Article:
To derive a generative model of age and symptom severity related changes, we extracted from the Alzheimer's disease Neuroimaging Initiative (ADNI) database (www.adni-info.org) sMRI and FDG-PET data from multiple centres of 80 patients with a clinical diagnosis of AD and 79 healthy controls (Table 1). A full list of subject and scan IDs used in this study is provided at the following location: http://www.unil.ch/webdav/site/lren/shared/Juergen/Overview_patandcon_MRIandPETdate.xlsx. For all subjects, follow-up evaluations were available for up to 5 years after initial examination. Control subjects and AD patient groups were matched for gender and age. A diagnosis of AD was based on NINCDS/ARDRA criteria . Exclusion criteria for the ADNI data included the presence of any significant neurological disease other than AD, history of head trauma followed by persistent neurological deficits or structural brain abnormalities, psychotic features, agitation or behavioural problems within the previous three months or a history of alcohol or substance abuse. For most subjects, multiple follow-up FDG-PET and sMRI scans were available. Only data from the first examination date were used for analysis. The study was conducted according to the Declaration of Helsinki. Written informed consent was obtained from all participants before protocol-specific procedures were performed. Data used in the preparation of this article were obtained from the Alzheimer's Disease Neuroimaging Initiative (ADNI) database (adni.loni.ucla.edu).
The ADNI was launched in 2003 by the National Institute on Aging (NIA), the National Institute of Biomedical Imaging and Bioengineering (NIBIB), the Food and Drug Administration (FDA), private pharmaceutical companies and non-profit organizations, as a $60 million, 5- year public-private partnership. The primary goal of ADNI has been to test whether serial magnetic resonance imaging (MRI), positron emission tomography (PET), other biological markers, and clinical and neuropsychological assessment can be combined to measure the progression of mild cognitive impairment (MCI) and early Alzheimer's disease (AD). Determination of sensitive and specific markers of very early AD progression is intended to aid researchers and clinicians to develop new treatments and monitor their effectiveness, as well as lessen the time and cost of clinical trials. The Principal Investigator of this initiative is Michael W. Weiner, MD, VA Medical Center and University of California – San Francisco. ADNI is the result of efforts of many co-investigators from a broad range of academic institutions and private corporations, and subjects have been recruited from over 50 sites across the U.S. and Canada. The initial goal of ADNI was to recruit 800 adults, ages 55 to 90, to participate in the research, approximately 200 cognitively normal older individuals to be followed for 3 years, 400 people with MCI to be followed for 3 years and 200 people with early AD to be followed for 2 years.” For up-to-date information, see www.adni-info.org.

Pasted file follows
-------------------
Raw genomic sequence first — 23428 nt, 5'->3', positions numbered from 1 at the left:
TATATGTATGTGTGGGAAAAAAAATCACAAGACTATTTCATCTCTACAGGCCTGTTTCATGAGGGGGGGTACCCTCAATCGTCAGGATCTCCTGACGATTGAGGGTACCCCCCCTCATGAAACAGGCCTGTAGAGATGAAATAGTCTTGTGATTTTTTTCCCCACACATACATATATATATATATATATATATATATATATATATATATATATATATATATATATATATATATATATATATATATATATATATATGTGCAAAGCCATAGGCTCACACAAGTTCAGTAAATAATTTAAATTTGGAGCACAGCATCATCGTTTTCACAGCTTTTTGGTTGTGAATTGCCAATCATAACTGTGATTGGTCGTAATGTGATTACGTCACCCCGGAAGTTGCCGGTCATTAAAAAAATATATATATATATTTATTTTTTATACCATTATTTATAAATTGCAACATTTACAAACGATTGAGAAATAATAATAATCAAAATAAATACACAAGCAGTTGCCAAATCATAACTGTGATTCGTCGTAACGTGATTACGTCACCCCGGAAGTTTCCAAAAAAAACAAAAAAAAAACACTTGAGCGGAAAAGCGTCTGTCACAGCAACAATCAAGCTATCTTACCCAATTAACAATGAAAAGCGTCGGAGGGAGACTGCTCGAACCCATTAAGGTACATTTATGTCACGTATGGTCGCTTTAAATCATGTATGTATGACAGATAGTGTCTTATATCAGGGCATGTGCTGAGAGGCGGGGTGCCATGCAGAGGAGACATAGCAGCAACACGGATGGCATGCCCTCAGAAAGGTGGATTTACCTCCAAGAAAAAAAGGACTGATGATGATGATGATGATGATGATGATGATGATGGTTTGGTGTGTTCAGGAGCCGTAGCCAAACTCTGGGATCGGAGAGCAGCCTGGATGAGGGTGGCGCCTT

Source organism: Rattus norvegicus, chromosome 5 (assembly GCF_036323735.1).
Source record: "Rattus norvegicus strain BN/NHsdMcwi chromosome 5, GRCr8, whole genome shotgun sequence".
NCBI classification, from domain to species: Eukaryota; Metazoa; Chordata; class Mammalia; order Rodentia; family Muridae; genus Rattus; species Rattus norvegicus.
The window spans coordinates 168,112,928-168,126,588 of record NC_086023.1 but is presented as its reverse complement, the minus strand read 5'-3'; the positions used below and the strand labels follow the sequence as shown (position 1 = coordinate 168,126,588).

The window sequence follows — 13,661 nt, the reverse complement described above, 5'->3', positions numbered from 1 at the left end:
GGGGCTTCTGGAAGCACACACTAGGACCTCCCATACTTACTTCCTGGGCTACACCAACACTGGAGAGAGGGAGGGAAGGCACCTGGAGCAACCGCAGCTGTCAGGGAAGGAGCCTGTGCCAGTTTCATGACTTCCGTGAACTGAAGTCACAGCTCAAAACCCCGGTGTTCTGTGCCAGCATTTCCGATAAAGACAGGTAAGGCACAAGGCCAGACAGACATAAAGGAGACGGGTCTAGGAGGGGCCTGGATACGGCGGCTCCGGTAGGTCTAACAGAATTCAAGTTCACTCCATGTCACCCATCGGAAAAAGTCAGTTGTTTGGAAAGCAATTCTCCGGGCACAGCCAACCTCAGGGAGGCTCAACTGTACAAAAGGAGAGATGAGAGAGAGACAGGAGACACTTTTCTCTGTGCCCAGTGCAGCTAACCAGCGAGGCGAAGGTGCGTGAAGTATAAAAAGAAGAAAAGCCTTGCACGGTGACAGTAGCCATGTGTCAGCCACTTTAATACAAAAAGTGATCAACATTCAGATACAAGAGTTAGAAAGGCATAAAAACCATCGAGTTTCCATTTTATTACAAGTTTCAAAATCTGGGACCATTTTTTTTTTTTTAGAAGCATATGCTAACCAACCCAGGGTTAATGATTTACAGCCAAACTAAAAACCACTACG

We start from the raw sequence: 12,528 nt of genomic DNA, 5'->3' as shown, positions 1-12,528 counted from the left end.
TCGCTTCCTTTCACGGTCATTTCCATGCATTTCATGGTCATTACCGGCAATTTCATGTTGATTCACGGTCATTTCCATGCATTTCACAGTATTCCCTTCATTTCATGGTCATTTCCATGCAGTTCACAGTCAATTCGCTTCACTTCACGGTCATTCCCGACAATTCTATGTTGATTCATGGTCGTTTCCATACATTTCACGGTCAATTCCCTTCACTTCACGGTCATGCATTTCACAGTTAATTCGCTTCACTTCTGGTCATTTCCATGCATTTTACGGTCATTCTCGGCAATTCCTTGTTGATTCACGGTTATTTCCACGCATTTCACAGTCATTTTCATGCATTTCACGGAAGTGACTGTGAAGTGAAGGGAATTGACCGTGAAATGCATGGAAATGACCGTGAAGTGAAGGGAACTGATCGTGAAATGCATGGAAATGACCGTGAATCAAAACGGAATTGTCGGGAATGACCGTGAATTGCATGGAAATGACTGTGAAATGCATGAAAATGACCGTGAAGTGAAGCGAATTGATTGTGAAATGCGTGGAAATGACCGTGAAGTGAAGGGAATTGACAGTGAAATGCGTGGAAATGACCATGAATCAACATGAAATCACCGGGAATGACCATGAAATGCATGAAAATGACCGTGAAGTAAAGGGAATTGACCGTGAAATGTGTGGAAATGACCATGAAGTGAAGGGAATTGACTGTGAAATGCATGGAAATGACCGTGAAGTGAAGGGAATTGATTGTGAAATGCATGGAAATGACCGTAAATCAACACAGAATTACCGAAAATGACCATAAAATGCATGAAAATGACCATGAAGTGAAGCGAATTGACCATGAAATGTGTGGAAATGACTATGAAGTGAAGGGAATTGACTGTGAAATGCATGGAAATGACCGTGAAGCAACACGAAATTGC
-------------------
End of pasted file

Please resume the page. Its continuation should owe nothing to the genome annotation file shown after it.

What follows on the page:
The sMRI dataset included standard T1-weighted images obtained with different scanner types using a 3D MP-RAGE (magnetization-prepared 180 degrees radio-frequency pulses and rapid gradient-echo) sequence varying in TR and TE (repetition and echo time) with an in-plane resolution of 1.25×1.25 mm and 1.2 mm slice thickness acquired at 1.5T magnetic field strength. All raw data were pre-processed to correct for distortion and B1 non-uniformity as described on the ADNI webpage (http://www.loni.ucla.edu/ADNI/Data/ADNI_Data.shtml).
We analysed FDG-PET data for subjects who also underwent sMRI scans. FDG-PET data were acquired with different PET-scanner types according to one of three different protocols: 1) dynamic: a 30 min six-frame acquisition (6 five-minute frames), with scanning from 30 to 60 min post FDG injection; 2) static: a single-frame, 30 min acquisition with scanning 30–60 min post injection; and 3) quantitative: a 60 min dynamic protocol consisting of 33 frames, with scanning beginning at injection and continuing for 60 min. The majority of the scans in the ADNI study were acquired with the first acquisition protocol. Images further differed in resolution, orientation, voxel and image dimensions and count statistics. The frames from 30 to 60 minutes post injection were spatially realigned to minimize inter-frame motion artefacts and a mean image of these frames was calculated for each subject. These mean images were used for further analysis.